When a neighboring coffee shop shuttered, Tuft took over the space as the Folklore Center Concert Hall, hosting his own shows with Elizabeth Cotton, Furry Lewis, Mike Seeger and Taj Mahal. Cult legend Willis Alan Ramsey played his first concert outside Austin at the hall, according to Tuft. He also did live broadcasts on Denver radio station KFML with artists playing Denver and Boulder at the time, from Bonnie Raitt to Ry Cooder and the Doobie Brothers.

The concert hall was a short-lived endeavor, and even the core business of the Folklore Center started falling off in the recession of the late ’70s. After passing the business to a colleague for three years, Tuft spun the school into an entirely new institution — the now-thriving Swallow Hill — before shutting down the Folklore Center from 1983-93.

“But after 10 years, I realized the only thing I knew how to do was this,” Tuft said. “And in ’93, I opened the store again. By that time, Swallow Hill was down here in south Denver and this place was for rent, and so I opened here.”

Now, as Denver negotiates its own way out of another recession, the scene at the Denver Folklore Center is buzzing. Adult music students are in the showroom testing out guitars with the friendly staff. Professional musicians are bringing their instruments in for repair. And kids are buying ukuleles — so many ukuleles.

“What we’re seeing here is an explosion of ukulele sales,” said Tuft, who credits Swallow Hill’s increasingly popular UkeFest, which closed its fifth (and biggest) event on Saturday, with the boom.

It doesn’t hurt that Mumford & Sons, Taylor Swift, the Avett Brothers and the Civil Wars are making folk music cool again.

“I’m excited not only about those bands but also Paper Bird and Nathaniel Rateliff and Patrick Dethlefs and Laura Goldhamer and Elephant Revival,” said Tuft, showing a potent knowledge of local acts favoring acoustic instrumentation. “These groups are reshaping what this music that started out as a folk-based, acoustic music can be. It’s inspiring to me that that music is being rediscovered.”

Of course, 50 years makes for plenty of interactions with artists, both local and international, and a lot of stories. And Tuft’s stories are the thing of legend — and they’re part of what propelled him into the most recent class of the Colorado Music Hall of Fame. (He was inducted with fellow promoter Barry Fey in February.)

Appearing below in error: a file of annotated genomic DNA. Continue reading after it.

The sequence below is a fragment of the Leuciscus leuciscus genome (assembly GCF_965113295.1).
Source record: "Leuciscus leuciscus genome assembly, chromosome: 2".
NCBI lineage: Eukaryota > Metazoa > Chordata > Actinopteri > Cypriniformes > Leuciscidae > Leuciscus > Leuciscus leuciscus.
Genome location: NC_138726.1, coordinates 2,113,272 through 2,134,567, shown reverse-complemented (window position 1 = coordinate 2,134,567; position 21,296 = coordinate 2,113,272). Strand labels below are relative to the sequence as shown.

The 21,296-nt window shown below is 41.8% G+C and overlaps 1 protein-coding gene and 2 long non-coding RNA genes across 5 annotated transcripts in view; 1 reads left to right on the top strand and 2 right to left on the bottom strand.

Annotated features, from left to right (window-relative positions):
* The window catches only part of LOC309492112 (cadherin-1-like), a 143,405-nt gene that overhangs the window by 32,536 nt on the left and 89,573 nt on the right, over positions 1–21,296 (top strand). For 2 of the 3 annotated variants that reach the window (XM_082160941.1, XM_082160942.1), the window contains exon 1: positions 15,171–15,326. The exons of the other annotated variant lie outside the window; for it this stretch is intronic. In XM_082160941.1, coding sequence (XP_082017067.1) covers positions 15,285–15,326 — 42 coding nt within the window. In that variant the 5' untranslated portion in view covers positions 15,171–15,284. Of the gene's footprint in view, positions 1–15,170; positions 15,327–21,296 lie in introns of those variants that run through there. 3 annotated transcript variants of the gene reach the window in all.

Tuft will be happy to share the one about him helping out Dick Lamm’s first campaign for the state House of Representatives. (Lamm profited as a silent partner with Tuft on a Mamas & the Papas show in Denver — a week after the band appeared on the cover of Life magazine. Lamm, who went on to serve three terms as Colorado’s governor, later admitted he’d never heard of the Mamas & the Papas.)

Or the one about his introduction to music promotion — his trial by fire with Joan Baez at the Auditorium Theatre in 1964? He’ll likely tell you that one, too, and how he later got the call that Baez wanted to meet the Beatles, who were playing Red Rocks later that year. Tuft worked out the meeting, first in the dressing room at the Morrison amphitheater and later at the Brown Palace, where both artists were staying. Baez was taken with Bob Dylan at the time and was pushing the Beatles to take the time to meet him later that week in New York.

“And she did get Dylan and the Beatles together that weekend, because they played Forest Hills (Tennis Stadium),” Tuft said. “If there was one memory I had from all that, it was standing in the back of that (Red Rocks) dressing room, watching Baez and the Beatles interact. There was so much respect between them. That was about as good as it gets for me.”